Clause 52 - Financial penalties under sections 26 and 47

Renters (Reform) Bill – in a Public Bill Committee am 10:45 am ar 28 Tachwedd 2023.

Danfonwch hysbysiad imi am ddadleuon fel hyn

Photo of Jacob Young Jacob Young Parliamentary Under Secretary of State (Department for Levelling Up, Housing and Communities) 10:45, 28 Tachwedd 2023

I beg to move amendment 71, in clause 52, page 55, line 5, after “section” insert “(Financial penalties),”

This amendment provides for the provisions about financial penalties in Schedule 3 of the Bill to apply in relation to penalties under NC10, which relates to discriminatory practices in relation to the grant of tenancies, as well as in relation to penalties under Part 2 of the Bill.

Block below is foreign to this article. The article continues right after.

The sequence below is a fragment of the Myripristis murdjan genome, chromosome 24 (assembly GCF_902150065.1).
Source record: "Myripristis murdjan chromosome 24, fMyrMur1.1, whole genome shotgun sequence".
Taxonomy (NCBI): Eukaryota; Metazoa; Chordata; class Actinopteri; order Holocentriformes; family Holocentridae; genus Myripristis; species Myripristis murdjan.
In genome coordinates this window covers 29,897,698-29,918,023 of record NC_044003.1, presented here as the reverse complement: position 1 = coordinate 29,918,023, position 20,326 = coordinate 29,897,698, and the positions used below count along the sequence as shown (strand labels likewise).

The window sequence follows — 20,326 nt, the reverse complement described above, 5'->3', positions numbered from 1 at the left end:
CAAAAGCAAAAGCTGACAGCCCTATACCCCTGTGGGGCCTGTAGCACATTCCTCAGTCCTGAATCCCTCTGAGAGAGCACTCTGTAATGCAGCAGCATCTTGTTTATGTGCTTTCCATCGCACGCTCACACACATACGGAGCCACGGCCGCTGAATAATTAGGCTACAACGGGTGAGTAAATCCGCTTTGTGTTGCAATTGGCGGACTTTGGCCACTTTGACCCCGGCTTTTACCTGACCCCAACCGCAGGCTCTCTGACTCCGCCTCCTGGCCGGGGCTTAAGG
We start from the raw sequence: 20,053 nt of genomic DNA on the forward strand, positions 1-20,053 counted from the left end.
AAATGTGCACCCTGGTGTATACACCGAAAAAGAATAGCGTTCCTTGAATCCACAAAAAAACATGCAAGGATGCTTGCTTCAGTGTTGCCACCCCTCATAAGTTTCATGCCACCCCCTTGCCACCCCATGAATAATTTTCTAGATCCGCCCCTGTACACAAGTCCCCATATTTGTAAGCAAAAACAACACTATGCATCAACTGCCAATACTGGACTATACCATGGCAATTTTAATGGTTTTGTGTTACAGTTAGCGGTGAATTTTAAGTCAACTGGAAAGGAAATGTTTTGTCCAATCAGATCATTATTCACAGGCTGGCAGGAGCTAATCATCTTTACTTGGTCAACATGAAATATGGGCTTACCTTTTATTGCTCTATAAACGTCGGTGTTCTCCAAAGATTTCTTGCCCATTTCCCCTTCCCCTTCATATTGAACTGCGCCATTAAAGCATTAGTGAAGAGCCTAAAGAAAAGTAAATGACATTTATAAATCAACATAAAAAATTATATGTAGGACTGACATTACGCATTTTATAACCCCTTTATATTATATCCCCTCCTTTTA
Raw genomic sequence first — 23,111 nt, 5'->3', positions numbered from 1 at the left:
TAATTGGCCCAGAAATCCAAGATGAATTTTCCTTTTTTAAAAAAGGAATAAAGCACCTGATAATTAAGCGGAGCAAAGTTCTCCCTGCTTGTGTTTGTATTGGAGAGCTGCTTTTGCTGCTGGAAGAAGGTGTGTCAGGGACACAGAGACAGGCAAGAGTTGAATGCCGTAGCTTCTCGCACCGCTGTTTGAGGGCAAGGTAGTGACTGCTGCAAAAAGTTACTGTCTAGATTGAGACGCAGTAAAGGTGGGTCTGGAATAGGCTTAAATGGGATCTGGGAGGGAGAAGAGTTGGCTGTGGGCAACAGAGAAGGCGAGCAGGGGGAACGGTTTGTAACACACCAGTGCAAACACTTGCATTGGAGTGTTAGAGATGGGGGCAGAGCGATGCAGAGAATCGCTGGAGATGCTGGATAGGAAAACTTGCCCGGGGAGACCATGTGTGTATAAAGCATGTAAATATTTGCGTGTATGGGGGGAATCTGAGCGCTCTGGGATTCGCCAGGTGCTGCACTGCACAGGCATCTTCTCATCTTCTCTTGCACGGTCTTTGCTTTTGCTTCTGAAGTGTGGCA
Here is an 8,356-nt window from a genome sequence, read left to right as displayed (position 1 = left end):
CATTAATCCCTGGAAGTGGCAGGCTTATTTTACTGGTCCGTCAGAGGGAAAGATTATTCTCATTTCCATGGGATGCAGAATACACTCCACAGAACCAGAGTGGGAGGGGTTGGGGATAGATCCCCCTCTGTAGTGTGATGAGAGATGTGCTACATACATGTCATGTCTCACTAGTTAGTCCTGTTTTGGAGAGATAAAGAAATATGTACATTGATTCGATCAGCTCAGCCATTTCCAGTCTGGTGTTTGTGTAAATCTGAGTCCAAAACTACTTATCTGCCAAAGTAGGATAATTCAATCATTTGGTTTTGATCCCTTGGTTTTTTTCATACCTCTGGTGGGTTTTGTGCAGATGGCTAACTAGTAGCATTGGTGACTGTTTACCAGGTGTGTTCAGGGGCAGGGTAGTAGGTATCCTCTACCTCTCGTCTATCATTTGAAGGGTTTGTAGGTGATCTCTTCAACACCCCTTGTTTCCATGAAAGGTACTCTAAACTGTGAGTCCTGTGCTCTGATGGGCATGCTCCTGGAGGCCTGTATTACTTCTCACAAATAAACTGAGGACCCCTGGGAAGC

Photo of James Gray James Gray Chair, Environmental Audit Sub-Committee on Polar Research, Chair, Environmental Audit Sub-Committee on Polar Research

With this it will be convenient to discuss the following:

Clause stand part.

Government motion to transfer clause 52.

Government amendments 72 to 75.

Schedule 3.

Government amendments 80, 104 and 106.

Government motion to transfer clause 56.

Government amendments 113 and 125 to 129.

Government new clause 8—Prohibition of discrimination relating to children.

Government new clause 9—Prohibition of discrimination relating to benefits status.

Government new clause 10—Financial penalties.

Government new clause 11—Discriminatory terms in a tenancy relating to children or benefits status.

Government new clause 12—Terms in superior leases relating to children or benefits status.